Premier Grade fits like a glove for GPS’ Bas Ward – The Prince of Yoku
By Liam Cook
A GPS’ junior with storied pedigree, Sebastian ‘Bas’ Ward recently made his premier grade debut at flyhalf, reigniting his team’s season in the process.
The humble Ashgrovian’s instant impact stems from years of zealous dedication to his club and playmaking craft.
Now reaping the rewards as a top-grade player in recent weeks, the No.10 has seen his footballing journey come full circle.
“I’d always go down every Saturday to watch the Premier Grade… back in the day I thought they were superstars and being around it now you’re just a regular bloke,” Ward told Rugby News.
Affectionately dubbed ‘the Prince of Yoku’, a moniker that inspires a true sense of embarrassment for the modest 21-year-old, Ward has spent the entirety of his young career entrenched at GPS.
With Wallaby uncle’s Daniel and Anthony Herbert playing a major role at the club, it seemed inevitable that Yoku Road would provide a home away from home.
“I’ve been around GPS for around 16 years now, since under 6s,” he said.
“The uncles have heavily been involved down there and I’ve always lived in Ashgrove, so it was always the first club I was going to.”
The club he was always going to is, a decade and a half later, now the club he’s playing a pivotal role in.
Ward’s enterprising style and poise under pressure has catalysed an impressive form reversal for the Gallopers.
Since his inclusion, GPS have moved to 4-4, after starting the year with one victory and three defeats.
“I don’t know what the difference in form is, maybe just playing with a free mind and enjoying it.”
Steering the ship in his first start at flyhalf against Brothers, as well as guiding GPS within two points of an imposing Bond outfit, Ward displayed his footballing acumen against much vaunted opponents in just a handful of games.
Despite the responsibilities of being a Premier Grade playmaker, Ward was intent on not being overawed by his step up to the top level.
“The most challenging thing for me was to try and play how I always play, to not overthink the occasion and play normally.
“Sometimes in my head I think I’ve got to do more, but going out there with a consistent mindset is important.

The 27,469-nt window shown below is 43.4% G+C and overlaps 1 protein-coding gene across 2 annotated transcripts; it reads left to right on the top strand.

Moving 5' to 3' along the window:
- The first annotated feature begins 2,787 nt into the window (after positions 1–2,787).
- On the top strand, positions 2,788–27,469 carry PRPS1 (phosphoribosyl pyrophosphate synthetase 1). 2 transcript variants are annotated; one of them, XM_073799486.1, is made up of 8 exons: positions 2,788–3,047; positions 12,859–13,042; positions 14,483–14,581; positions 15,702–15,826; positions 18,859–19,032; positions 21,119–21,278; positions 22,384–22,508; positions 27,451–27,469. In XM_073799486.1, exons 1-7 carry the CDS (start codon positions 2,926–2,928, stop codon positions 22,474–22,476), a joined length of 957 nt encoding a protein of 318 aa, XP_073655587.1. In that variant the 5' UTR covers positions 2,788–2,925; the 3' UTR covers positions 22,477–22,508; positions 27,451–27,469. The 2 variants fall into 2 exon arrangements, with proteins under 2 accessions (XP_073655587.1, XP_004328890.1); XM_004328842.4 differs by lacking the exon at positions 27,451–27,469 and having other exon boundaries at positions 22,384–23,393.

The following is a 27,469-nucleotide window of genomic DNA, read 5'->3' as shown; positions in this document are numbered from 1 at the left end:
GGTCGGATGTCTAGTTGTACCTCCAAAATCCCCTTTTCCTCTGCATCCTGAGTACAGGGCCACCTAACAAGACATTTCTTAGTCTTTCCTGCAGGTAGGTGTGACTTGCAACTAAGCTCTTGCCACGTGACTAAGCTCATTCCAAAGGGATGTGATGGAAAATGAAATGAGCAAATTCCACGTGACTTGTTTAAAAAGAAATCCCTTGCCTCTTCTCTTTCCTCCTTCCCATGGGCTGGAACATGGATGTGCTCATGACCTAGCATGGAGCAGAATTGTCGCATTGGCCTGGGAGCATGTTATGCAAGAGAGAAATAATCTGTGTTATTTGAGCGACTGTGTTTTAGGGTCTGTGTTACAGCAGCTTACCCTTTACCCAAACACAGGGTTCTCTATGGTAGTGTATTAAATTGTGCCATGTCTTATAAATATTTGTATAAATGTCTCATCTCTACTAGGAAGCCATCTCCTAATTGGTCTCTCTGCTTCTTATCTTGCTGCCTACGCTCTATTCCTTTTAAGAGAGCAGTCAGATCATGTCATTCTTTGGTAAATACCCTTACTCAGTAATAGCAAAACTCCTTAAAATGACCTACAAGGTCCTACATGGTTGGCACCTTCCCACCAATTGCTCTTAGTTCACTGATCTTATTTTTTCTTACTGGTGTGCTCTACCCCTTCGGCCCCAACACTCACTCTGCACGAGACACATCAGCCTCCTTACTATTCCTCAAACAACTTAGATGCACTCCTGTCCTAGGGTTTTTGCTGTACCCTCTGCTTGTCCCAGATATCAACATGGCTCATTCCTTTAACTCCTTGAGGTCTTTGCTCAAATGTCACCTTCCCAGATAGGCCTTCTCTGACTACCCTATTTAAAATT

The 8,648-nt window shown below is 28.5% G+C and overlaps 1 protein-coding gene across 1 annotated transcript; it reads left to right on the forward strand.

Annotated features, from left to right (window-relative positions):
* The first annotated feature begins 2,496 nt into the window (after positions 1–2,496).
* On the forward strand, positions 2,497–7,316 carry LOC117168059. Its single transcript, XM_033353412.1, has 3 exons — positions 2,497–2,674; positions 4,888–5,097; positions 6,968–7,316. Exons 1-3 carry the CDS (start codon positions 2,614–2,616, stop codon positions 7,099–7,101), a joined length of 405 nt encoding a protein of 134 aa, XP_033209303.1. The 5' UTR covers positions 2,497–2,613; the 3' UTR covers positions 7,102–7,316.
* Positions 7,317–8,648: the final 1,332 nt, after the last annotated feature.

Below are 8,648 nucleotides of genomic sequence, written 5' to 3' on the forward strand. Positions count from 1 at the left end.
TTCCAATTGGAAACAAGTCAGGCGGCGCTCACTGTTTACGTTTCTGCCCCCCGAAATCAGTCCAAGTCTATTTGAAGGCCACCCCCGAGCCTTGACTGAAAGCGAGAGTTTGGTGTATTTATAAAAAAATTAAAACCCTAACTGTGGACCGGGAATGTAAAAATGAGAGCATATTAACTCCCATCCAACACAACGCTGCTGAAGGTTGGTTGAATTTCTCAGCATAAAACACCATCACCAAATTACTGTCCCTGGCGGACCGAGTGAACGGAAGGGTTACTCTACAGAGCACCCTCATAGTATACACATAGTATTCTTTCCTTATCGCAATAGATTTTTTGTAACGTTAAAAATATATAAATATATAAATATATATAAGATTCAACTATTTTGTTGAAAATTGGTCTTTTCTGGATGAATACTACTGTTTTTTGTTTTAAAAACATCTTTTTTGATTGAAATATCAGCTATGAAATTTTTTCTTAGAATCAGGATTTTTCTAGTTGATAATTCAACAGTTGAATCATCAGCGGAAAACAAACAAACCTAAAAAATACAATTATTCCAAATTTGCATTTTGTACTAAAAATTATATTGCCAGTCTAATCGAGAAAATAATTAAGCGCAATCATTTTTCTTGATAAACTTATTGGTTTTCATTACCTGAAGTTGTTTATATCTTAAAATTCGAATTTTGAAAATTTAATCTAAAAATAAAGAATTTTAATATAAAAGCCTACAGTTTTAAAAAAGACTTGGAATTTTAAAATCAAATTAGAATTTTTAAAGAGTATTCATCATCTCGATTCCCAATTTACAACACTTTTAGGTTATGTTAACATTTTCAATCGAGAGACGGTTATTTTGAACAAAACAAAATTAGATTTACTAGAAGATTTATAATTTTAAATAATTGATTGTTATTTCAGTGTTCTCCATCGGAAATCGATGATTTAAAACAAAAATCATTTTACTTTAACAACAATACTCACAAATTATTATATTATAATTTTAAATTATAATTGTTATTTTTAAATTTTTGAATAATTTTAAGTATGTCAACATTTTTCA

“It’s still a game of rugby, the boys are a bit bigger and quicker but it’s still the same thing.”
Fitting in seamlessly has been no accident on Ward’s behalf.
His odyssey to the Premier Grade competition has required perseverance and passion, not to mention a man of the match performance in the 2021 colt’s grand final at Suncorp Stadium.
“What put me down this path was being fortunate to have a pretty good team in colts, although we had a few tough years after school only winning two out 18 and one out of nine.
“A few of us stayed together for that third year and we won a premiership that year which found my love again for footy.”
Balancing his instinctive “eyes-up, off the cuff” approach to the game as a colt with the restrictive nature of topflight rugby has been a journey of its own for the No.10.
Ward is easily identifiable upon a trip down to Yoku Road most afternoons – putting in hours of extra preparation that others might eschew just in case an opportunity should arise, as it did in round six.
“When the opportunity came I thought I took it… it was pretty cool to get a jersey after doing work behind the scenes.”
Playing alongside Chris Kuridrani in that same Gallopers’ jersey is of enormous significance for the playmaker.
Both inclined toward expansive and aggressive football, Ward says having a like-minded inside centre with an abundance of experience is invaluable.
“I’ve always been a runner of the football and look to identify space so I can get wingers some ball.
“He’s got a really level head, supports you if you make an error and always pats you on the back.”
Ward couldn’t have done much more to get some pats on the back of his own, making an evident imprint on GPS’ top team.
Possessing innate creativity and dedication as a playmaker, there’s seemingly no limit to where the No.10 can take his talent.
Make sure not to ask ‘the prince’ what he thinks of himself though, he’ll divert straight to his pure love for the game and those involved at the club he’s fostered since childhood.
“I’ve always loved rugby, Saturday’s always been my favourite time of the week because of the mateship and camaraderie.”